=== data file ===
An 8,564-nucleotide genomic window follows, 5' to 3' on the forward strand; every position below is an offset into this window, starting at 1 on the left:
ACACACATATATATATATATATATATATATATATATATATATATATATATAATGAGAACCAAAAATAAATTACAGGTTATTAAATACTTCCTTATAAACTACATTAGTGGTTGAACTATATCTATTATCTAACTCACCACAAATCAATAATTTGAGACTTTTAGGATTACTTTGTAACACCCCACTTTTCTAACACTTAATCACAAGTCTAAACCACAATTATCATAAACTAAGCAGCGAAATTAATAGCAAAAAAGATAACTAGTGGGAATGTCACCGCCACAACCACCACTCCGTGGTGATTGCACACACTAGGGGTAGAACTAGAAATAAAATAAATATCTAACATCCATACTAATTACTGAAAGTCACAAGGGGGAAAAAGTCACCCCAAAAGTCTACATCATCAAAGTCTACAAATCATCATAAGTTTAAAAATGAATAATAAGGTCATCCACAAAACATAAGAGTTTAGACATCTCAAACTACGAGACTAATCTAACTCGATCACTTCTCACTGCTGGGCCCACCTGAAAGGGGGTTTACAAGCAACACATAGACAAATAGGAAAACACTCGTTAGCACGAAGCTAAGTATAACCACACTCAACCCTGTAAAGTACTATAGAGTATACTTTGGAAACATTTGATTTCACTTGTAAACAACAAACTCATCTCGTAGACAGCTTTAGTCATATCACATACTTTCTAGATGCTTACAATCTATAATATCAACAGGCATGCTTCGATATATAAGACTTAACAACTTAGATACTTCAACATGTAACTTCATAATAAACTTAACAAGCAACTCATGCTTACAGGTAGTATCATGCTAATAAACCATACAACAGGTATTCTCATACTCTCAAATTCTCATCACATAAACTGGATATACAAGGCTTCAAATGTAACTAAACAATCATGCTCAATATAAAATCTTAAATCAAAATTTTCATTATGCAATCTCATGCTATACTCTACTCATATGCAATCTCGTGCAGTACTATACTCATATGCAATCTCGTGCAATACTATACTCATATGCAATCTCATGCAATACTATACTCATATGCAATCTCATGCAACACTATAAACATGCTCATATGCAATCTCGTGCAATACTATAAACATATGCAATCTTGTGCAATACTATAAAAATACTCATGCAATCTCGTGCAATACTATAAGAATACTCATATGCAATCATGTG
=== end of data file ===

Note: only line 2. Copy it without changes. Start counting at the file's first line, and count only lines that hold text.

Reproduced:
ACACACATATATATATATATATATATATATATATATATATATATATATATAATGAGAACCAAAAATAAATTACAGGTTATTAAATACTTCCTTATAAACTACATTAGTGGTTGAACTATATCTATTATCTAACTCACCACAAATCAATAATTTGAGACTTTTAGGATTACTTTGTAACACCCCACTTTTCTAACACTTAATCACAAGTCTAAACCACAATTATCATAAACTAAGCAGCGAAATTAATAGCAAAAAAGATAACTAGTGGGAATGTCACCGCCACAACCACCACTCCGTGGTGATTGCACACACTAGGGGTAGAACTAGAAATAAAATAAATATCTAACATCCATACTAATTACTGAAAGTCACAAGGGGGAAAAAGTCACCCCAAAAGTCTACATCATCAAAGTCTACAAATCATCATAAGTTTAAAAATGAATAATAAGGTCATCCACAAAACATAAGAGTTTAGACATCTCAAACTACGAGACTAATCTAACTCGATCACTTCTCACTGCTGGGCCCACCTGAAAGGGGGTTTACAAGCAACACATAGACAAATAGGAAAACACTCGTTAGCACGAAGCTAAGTATAACCACACTCAACCCTGTAAAGTACTATAGAGTATACTTTGGAAACATTTGATTTCACTTGTAAACAACAAACTCATCTCGTAGACAGCTTTAGTCATATCACATACTTTCTAGATGCTTACAATCTATAATATCAACAGGCATGCTTCGATATATAAGACTTAACAACTTAGATACTTCAACATGTAACTTCATAATAAACTTAACAAGCAACTCATGCTTACAGGTAGTATCATGCTAATAAACCATACAACAGGTATTCTCATACTCTCAAATTCTCATCACATAAACTGGATATACAAGGCTTCAAATGTAACTAAACAATCATGCTCAATATAAAATCTTAAATCAAAATTTTCATTATGCAATCTCATGCTATACTCTACTCATATGCAATCTCGTGCAGTACTATACTCATATGCAATCTCGTGCAATACTATACTCATATGCAATCTCATGCAATACTATACTCATATGCAATCTCATGCAACACTATAAACATGCTCATATGCAATCTCGTGCAATACTATAAACATATGCAATCTTGTGCAATACTATAAAAATACTCATGCAATCTCGTGCAATACTATAAGAATACTCATATGCAATCATGTG